Media stocks reside importantly at the “Core of the Core.” Though not generally recognized, today’s media industry is extraordinarily Credit sensitive. As financial conditions loosen, the media industry is among the first to benefit. When corporate managements are incentivized to borrow freely, advertising and marketing budgets are immediate beneficiaries. And I would argue the current Bubble creates an extreme case of an already powerful dynamic.
When the Fed slashed rates and began aggressively printing “money” after the mortgage finance Bubble collapse, corporate Credit conditions loosened profoundly. And with managements hesitant to move forward with long-term capital investment, the much easier course was to borrow and boost advertising (and, of course, repurchase shares). This helped spur impressive revenue growth throughout the media industry, which in combination with ultra-easy corporate Credit conditions incited a major industry M&A “arm race.” Throw in the proliferation of new technologies and Internet “media” and one had the makings for a full-fledged - and systemically important - media Bubble.
With ad dollars slushing all about the system, the value of media franchises inflated tremendously – cable, wireless, satellite, professional sports, college athletics, Internet, “Hollywood,” etc. It’s the age of the billion-dollar sports franchise, the $100 million professional athlete and movie star, multi-million dollar annual pay packages for professional as well as college coaches. The fortunate few have enjoyed incredible pay inflation, boosting national income and GDP along the way.
Between inflated franchise values, inflated stock prices and inflated compensation, it’s just an incredible amount of perceived value propped up with endless advertising dollars. Indeed, a strong case can be made that “media” has been one of the most inflated and distorted sectors throughout this Bubble period. For me, “media” and all the related technologies evolved into the poster-child for the U.S. Bubble – for “Core” Bubble distortions and imbalances – for the maladjusted U.S. “services” Bubble economy structure. And it all absolutely requires ongoing monetary inflation.
For a while now I’ve viewed the “media” Bubble as vulnerable to an inevitable tightening of financial conditions. But the Fed and global central bankers for almost seven years have stuck with ultra-loose monetary policy. This ensured the “media” Bubble inflated to self-destructive extremes. In short, there’s today extreme overcapacity for what is an unsustainable Bubble in advertising expenditures (more ad spending, more perceived wealth to spend on more ads). Now advertising spending has begun to slow, an early consequence of a deteriorating backdrop. And as Credit conditions begin to tighten more generally, advertising and marketing budgets will suffer. Perceived wealth will evaporate, M&A appeal will disappear and this bastion of Credit growth and spending will succumb to new realities.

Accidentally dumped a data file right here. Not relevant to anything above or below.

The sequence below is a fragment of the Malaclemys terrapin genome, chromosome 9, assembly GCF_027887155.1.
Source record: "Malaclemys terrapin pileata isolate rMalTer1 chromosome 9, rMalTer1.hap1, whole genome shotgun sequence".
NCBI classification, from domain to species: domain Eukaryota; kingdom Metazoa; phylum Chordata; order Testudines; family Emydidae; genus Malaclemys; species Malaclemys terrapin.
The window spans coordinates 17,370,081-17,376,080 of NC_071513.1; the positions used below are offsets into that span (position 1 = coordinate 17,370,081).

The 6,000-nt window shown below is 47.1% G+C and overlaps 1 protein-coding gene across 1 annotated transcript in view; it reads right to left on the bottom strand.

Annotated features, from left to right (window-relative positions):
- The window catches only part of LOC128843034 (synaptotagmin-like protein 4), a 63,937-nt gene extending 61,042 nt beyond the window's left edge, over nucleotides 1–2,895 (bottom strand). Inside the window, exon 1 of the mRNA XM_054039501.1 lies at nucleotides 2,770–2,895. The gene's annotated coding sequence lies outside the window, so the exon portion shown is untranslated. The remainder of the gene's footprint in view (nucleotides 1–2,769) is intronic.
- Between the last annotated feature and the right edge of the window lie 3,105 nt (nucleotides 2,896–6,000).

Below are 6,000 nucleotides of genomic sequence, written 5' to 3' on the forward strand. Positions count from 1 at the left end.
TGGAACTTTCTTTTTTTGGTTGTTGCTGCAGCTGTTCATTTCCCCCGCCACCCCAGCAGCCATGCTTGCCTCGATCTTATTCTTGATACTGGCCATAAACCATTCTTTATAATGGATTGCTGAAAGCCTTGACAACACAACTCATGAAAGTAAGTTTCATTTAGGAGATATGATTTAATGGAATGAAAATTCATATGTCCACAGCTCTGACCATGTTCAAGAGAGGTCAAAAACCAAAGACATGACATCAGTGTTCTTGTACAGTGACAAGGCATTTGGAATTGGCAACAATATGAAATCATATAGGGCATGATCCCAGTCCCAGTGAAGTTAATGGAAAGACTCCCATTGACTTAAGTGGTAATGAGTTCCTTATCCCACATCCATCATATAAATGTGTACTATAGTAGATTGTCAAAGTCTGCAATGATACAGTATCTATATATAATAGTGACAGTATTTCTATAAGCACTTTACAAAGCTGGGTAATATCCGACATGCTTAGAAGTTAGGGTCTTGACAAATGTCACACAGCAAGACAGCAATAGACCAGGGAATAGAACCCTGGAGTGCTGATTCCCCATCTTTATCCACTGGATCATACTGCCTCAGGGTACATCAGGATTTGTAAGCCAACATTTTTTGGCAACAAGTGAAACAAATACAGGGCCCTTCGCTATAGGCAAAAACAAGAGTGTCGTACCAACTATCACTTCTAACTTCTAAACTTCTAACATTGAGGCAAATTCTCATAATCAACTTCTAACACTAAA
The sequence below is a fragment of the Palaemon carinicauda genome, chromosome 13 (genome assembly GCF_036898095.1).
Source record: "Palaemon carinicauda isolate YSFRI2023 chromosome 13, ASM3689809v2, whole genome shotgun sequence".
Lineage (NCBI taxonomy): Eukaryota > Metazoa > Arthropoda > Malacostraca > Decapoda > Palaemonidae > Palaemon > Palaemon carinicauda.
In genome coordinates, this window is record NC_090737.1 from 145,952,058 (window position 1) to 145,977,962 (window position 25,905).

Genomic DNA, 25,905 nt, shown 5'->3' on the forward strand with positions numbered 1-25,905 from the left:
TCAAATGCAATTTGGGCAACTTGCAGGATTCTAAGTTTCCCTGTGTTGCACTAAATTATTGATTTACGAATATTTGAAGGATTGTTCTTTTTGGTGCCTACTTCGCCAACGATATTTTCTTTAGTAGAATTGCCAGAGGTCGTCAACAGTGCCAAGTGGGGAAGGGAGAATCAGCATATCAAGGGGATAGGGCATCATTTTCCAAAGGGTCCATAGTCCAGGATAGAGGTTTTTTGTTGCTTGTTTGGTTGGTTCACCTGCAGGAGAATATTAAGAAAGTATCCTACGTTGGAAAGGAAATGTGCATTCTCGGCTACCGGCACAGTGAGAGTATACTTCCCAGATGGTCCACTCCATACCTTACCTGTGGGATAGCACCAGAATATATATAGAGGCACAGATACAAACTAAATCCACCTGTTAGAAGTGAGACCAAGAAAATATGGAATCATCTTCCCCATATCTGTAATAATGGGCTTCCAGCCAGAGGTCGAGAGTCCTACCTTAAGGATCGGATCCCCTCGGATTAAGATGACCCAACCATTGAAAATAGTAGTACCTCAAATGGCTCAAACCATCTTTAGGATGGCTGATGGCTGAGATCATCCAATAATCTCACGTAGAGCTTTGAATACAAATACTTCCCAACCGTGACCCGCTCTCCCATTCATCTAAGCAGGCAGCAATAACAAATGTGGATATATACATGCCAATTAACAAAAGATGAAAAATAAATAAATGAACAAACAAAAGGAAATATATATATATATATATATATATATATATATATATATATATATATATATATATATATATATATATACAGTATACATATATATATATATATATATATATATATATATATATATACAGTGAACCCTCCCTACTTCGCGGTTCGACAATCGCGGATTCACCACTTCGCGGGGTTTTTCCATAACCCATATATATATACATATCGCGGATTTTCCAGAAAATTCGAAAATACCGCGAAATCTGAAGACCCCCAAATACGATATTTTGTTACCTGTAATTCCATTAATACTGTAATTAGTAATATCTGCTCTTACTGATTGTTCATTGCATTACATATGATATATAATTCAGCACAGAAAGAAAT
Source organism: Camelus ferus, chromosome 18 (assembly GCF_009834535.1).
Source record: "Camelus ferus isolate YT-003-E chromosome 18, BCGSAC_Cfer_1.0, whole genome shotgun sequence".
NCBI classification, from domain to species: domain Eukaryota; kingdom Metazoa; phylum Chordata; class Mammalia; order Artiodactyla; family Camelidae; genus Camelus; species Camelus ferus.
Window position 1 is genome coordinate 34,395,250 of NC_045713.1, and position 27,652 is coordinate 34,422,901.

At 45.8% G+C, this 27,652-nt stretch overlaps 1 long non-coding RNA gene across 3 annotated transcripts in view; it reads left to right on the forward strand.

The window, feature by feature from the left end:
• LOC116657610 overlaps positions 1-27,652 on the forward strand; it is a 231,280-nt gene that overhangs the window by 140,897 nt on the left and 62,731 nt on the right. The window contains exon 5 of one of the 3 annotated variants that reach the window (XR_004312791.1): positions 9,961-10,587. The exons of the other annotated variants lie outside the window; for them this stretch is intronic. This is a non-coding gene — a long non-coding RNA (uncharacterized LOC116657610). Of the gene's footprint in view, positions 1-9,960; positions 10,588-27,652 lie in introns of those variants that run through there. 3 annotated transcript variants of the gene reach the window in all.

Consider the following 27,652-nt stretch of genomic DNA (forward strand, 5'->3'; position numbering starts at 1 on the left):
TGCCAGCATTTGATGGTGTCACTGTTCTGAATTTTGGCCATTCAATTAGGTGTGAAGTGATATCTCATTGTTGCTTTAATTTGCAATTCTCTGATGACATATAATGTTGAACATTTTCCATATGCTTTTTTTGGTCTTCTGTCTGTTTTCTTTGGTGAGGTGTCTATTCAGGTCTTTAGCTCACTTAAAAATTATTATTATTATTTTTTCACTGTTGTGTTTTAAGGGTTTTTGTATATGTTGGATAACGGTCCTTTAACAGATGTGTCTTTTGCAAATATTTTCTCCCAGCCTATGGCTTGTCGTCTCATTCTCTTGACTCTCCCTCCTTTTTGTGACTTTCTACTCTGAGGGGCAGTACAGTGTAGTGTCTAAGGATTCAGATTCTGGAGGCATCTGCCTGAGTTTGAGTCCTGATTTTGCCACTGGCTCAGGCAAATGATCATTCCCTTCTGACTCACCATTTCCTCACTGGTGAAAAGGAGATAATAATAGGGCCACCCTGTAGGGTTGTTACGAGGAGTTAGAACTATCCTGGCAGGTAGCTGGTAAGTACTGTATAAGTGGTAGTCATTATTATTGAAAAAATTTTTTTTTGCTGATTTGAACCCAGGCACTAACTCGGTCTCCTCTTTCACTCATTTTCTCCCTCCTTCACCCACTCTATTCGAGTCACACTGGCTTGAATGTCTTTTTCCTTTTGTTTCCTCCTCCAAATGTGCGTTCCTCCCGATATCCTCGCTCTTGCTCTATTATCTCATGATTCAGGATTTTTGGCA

Let’s expand on the “Core of the Core” theme. This week also provided additional support for the view that risk aversion is now moving decidedly toward the Core. Commodities losses – notably energy and precious metals – are leading to a major exodus from commodity hedge funds. More importantly, commodity losses have hit some of the large fund complexes. A more generalized flight out of the hedge fund industry would be a major Bubble development.
The hedge funds are major players in media industry stocks and bonds. Especially after losses in EM, energy and commodities, a stampede out of media securities would have major ramifications. And, rather suddenly, markets now suffer from Crowded Trade Dynamics and dislocations. Some of the “Core” Wall Street Darlings – from Apple to Tesla to Biogen – have suffered major declines. The biotech Bubble is now deflating. The vulnerable tech Bubble is oscillating. And as losses mount, there will be impetus to sell first and ask questions later. Fund outflows could become a major issue. This week also saw the small caps hit for 2.6%. When de-risking/de-leveraging dynamics begin to attain momentum and liquidity becomes a worry, the beloved small cap universe abruptly turns unappealing.
The “Core of the Core” prognosis goes beyond equities. With energy and commodities-related bonds taking another leg lower, junk bond funds saw their second straight week of meaningful outflows. The riskiest universe of junk borrowers – those most vulnerable to a tightening of Credit conditions – is under intense pressure. More attention is also being paid to mounting losses in the popular master limited partnership area. And with Puerto Rico defaulting, flows turned negative this week in muni funds as well. Even investment-grade corporate bond funds this week saw outflows (from the “Core of the Core”). Credit concerns are spreading.
August 7 – Bloomberg (Michelle Davis Carolina Millan): “Pressure from sliding commodities prices is spreading from the junk-bond market to a broader gauge of U.S. corporate-credit risk. The cost to insure against default on high-grade bonds as measured by the Markit CDX North American Investment Grade Index rose to 75.1 basis points, the most since December. The Bloomberg Commodity Index fell for the third straight day, touching its lowest level since 2002.”